Nov 6, 2018 7-9PM ET
Tuesday on The Robert Scott Bell Show:
A Temporary Glitch Or Sign Of The Times?
Exclusive poll: Only half of Americans have faith in democracy Just 51% of Americans said they have faith in the country’s democracy, and 37% say they have lost faith in democracy, according to a new Axios/SurveyMonkey poll conducted in late October.
Why it matters: It suggests that recent political turmoil has caused people to doubt the very foundation of American society, particularly leading up to election day.
Is This What We Have Come To?
Mom looking to swap girl embryo for a boy gets offers from around the globe Ask and you shall receive! The Brooklyn IVF mom who offered to swap her girl embryo for the boy embryo of her dreams is on course to create her perfect family. Couples from across the world contacted The Post after it published a plea from 37-year-old actress “Lisa” to exchange her biological female embryo with a stranger’s boy. (Names have been changed for privacy reasons.) “I’m speechless, excited and just so grateful,” she said Monday. Lisa posted the plea in IVF support groups on Facebook so her kindergartner son could have a baby brother. Now the leading contender is a frozen male embryo from Manhattan — offered by a 40-year-old stay-at-home mom who is desperate for a daughter. “I identify with Lisa’s problem because I have a 5-year-old son and want a girl next,” the woman, “Valerie,” explained. “It’s something I’ve wanted since childhood.”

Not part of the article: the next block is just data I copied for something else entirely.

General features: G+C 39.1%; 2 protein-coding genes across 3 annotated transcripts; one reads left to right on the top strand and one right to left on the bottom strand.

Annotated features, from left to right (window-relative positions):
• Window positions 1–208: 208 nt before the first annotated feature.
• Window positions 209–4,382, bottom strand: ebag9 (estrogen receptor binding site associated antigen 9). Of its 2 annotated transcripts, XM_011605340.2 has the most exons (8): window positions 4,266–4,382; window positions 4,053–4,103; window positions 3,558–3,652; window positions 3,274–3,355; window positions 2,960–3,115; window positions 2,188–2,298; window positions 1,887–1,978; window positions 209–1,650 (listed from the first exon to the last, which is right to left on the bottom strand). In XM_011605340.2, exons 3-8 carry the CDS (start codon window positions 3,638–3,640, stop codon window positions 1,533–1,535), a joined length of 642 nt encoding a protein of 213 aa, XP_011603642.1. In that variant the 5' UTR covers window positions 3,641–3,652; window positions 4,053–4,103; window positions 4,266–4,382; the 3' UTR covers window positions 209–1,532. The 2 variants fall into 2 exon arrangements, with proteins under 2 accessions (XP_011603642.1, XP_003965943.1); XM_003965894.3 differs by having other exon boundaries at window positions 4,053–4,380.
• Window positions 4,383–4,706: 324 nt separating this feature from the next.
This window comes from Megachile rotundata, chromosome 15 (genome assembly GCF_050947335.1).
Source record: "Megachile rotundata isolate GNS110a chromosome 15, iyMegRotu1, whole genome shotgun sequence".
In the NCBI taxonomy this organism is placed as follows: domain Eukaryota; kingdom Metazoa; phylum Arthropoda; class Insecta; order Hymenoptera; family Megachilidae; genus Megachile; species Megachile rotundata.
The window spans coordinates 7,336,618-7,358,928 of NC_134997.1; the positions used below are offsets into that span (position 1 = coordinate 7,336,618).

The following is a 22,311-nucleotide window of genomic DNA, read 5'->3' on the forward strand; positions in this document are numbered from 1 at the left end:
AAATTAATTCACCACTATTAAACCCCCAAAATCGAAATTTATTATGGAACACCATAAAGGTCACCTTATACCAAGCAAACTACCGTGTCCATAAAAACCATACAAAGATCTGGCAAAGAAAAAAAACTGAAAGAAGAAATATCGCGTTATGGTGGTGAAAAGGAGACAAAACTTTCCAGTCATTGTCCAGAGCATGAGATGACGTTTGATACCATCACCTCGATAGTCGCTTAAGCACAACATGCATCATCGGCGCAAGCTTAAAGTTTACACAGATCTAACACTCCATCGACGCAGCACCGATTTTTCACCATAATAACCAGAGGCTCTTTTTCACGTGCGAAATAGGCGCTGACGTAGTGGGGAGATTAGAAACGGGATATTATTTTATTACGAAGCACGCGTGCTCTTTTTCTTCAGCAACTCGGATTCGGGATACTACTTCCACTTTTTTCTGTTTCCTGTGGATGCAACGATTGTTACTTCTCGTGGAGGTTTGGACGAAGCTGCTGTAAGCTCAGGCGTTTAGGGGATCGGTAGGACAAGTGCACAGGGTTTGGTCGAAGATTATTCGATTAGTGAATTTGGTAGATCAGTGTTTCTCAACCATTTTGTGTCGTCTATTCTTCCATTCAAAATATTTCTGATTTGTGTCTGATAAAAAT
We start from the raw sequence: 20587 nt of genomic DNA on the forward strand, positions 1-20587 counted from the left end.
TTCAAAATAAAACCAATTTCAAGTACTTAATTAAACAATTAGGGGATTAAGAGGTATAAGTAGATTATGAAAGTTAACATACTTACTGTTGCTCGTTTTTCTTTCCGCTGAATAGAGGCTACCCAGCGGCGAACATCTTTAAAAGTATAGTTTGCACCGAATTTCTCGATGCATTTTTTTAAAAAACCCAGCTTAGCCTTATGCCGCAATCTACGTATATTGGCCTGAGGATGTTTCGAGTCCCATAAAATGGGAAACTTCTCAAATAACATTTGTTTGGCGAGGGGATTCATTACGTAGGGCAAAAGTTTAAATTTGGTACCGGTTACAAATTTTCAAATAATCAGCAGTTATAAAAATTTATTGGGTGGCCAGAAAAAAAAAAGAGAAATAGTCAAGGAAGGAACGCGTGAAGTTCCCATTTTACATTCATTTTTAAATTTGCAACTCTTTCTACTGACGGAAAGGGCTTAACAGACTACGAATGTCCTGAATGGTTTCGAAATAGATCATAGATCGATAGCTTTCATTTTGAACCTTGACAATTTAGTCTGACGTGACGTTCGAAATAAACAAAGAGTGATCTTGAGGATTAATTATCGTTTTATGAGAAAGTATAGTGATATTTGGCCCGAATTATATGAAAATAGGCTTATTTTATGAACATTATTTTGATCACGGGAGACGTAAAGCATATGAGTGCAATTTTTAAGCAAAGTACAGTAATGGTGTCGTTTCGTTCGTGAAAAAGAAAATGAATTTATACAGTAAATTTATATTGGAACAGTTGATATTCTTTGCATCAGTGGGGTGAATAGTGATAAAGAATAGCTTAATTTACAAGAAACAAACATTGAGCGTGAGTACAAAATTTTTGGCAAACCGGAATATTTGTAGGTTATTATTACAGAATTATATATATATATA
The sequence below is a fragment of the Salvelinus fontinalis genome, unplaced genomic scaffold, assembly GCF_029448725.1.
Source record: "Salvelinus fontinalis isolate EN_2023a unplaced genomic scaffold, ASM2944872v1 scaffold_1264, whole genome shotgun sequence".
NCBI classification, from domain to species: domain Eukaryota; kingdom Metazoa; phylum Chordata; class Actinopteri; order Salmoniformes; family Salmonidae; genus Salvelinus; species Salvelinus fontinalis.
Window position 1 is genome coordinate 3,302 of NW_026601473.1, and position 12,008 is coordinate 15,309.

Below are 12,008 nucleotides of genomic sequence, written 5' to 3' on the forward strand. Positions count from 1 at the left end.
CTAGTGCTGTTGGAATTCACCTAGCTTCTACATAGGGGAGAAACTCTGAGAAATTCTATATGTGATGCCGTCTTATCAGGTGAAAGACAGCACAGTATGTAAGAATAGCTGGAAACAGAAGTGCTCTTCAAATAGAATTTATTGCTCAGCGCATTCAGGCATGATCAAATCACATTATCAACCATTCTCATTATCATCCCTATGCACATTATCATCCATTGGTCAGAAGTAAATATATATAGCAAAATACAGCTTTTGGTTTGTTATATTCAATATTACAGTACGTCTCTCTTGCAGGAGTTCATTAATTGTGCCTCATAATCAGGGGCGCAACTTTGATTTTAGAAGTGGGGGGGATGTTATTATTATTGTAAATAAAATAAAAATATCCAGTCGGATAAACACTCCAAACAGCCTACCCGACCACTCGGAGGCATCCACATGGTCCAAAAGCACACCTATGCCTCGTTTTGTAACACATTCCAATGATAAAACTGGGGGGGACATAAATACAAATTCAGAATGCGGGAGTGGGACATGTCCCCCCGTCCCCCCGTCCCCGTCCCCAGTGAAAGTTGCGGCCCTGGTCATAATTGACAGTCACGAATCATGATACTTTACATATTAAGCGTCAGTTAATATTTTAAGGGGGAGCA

Superbugs Back In The News..